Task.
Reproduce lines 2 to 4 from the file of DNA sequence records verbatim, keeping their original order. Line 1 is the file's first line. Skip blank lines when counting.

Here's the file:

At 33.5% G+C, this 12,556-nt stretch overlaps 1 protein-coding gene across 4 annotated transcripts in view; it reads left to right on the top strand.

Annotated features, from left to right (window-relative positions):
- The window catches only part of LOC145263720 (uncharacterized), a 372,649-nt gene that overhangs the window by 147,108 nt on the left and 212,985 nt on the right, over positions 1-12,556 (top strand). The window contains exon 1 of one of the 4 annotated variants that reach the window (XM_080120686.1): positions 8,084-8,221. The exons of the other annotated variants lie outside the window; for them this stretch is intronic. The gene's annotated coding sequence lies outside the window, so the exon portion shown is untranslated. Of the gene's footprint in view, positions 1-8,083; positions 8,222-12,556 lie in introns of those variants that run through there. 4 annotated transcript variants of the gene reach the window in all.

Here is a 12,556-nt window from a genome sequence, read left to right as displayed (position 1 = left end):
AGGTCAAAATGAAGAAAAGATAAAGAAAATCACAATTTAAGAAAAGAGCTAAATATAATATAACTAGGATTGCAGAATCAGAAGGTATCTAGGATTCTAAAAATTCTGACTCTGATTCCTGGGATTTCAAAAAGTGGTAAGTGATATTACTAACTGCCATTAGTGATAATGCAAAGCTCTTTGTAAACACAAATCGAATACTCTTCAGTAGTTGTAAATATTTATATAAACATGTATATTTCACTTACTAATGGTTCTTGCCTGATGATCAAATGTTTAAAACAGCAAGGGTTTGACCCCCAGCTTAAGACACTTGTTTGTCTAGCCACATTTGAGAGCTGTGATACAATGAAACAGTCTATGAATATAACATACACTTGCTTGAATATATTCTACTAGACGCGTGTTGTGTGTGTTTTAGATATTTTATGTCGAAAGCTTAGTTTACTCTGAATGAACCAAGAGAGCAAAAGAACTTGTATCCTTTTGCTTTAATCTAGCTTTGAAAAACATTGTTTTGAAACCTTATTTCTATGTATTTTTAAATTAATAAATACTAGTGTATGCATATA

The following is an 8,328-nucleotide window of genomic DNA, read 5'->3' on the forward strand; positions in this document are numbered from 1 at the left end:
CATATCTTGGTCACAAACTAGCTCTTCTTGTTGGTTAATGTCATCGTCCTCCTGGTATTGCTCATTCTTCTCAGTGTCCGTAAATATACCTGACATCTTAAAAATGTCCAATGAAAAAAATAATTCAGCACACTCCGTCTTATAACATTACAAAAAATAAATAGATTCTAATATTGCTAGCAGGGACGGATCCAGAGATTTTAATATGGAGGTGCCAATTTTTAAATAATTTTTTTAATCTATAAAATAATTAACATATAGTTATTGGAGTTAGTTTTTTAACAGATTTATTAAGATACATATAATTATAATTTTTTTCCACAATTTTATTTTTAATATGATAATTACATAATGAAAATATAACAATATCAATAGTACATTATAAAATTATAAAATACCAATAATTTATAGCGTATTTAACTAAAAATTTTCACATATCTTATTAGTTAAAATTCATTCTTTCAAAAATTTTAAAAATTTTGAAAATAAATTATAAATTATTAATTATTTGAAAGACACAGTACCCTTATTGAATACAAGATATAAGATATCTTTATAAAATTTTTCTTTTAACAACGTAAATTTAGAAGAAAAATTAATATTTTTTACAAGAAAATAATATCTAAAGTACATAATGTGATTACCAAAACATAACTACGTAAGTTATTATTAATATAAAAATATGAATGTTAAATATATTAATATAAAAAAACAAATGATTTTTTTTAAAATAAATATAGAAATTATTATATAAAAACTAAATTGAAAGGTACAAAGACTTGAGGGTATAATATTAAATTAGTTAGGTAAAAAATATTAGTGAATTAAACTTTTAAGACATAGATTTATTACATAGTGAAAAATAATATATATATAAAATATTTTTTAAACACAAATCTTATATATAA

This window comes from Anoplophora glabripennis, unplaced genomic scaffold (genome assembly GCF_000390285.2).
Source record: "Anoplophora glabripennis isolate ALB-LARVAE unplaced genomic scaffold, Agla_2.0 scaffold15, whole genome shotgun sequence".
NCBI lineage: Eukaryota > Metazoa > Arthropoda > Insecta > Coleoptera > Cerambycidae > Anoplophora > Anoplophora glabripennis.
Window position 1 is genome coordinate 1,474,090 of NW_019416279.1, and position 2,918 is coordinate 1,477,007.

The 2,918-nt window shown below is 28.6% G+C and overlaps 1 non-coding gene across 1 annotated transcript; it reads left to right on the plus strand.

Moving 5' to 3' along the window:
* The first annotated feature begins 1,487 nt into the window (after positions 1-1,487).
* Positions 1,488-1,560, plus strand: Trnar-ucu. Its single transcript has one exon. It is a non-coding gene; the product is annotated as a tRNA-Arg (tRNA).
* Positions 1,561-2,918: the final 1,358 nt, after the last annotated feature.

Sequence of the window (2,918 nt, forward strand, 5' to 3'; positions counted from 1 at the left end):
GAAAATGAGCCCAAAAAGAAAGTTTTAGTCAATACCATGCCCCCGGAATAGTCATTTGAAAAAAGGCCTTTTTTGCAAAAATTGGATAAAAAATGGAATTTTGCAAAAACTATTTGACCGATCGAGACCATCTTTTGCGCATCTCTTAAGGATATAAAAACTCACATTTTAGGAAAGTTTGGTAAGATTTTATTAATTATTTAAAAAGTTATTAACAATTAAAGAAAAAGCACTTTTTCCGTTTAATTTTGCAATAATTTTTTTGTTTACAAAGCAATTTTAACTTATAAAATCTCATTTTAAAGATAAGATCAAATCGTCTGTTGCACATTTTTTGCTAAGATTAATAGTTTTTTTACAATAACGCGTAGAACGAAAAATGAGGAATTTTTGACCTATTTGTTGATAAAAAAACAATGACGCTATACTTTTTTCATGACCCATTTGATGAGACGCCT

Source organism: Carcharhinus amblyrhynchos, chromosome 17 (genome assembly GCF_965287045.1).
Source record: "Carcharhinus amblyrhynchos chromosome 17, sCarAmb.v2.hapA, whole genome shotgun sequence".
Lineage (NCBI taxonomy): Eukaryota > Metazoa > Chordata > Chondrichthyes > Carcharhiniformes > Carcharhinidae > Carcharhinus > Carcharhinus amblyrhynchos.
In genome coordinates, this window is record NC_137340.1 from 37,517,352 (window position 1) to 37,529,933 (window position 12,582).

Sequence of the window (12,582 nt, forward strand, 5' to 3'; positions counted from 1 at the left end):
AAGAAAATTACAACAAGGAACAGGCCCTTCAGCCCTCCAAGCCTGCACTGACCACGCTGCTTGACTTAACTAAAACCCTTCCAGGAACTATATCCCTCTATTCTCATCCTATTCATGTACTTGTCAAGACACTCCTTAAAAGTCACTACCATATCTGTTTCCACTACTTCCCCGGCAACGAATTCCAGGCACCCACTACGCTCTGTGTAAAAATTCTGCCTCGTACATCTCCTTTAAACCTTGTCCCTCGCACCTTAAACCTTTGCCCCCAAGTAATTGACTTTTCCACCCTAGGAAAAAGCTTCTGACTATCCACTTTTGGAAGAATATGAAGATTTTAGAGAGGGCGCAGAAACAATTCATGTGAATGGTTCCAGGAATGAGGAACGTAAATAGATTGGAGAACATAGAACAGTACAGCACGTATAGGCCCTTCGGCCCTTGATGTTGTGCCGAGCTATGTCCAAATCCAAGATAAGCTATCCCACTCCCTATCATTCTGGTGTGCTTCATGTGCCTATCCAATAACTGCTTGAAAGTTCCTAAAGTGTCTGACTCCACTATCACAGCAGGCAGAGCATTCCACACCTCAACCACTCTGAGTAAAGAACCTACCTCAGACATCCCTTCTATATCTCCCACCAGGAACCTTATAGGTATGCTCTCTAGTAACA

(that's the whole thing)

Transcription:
Annotated features, from left to right (window-relative positions):
- The window catches only part of LOC145263720 (uncharacterized), a 372,649-nt gene that overhangs the window by 147,108 nt on the left and 212,985 nt on the right, over positions 1-12,556 (top strand). The window contains exon 1 of one of the 4 annotated variants that reach the window (XM_080120686.1): positions 8,084-8,221. The exons of the other annotated variants lie outside the window; for them this stretch is intronic. The gene's annotated coding sequence lies outside the window, so the exon portion shown is untranslated. Of the gene's footprint in view, positions 1-8,083; positions 8,222-12,556 lie in introns of those variants that run through there. 4 annotated transcript variants of the gene reach the window in all.

Here is a 12,556-nt window from a genome sequence, read left to right as displayed (position 1 = left end):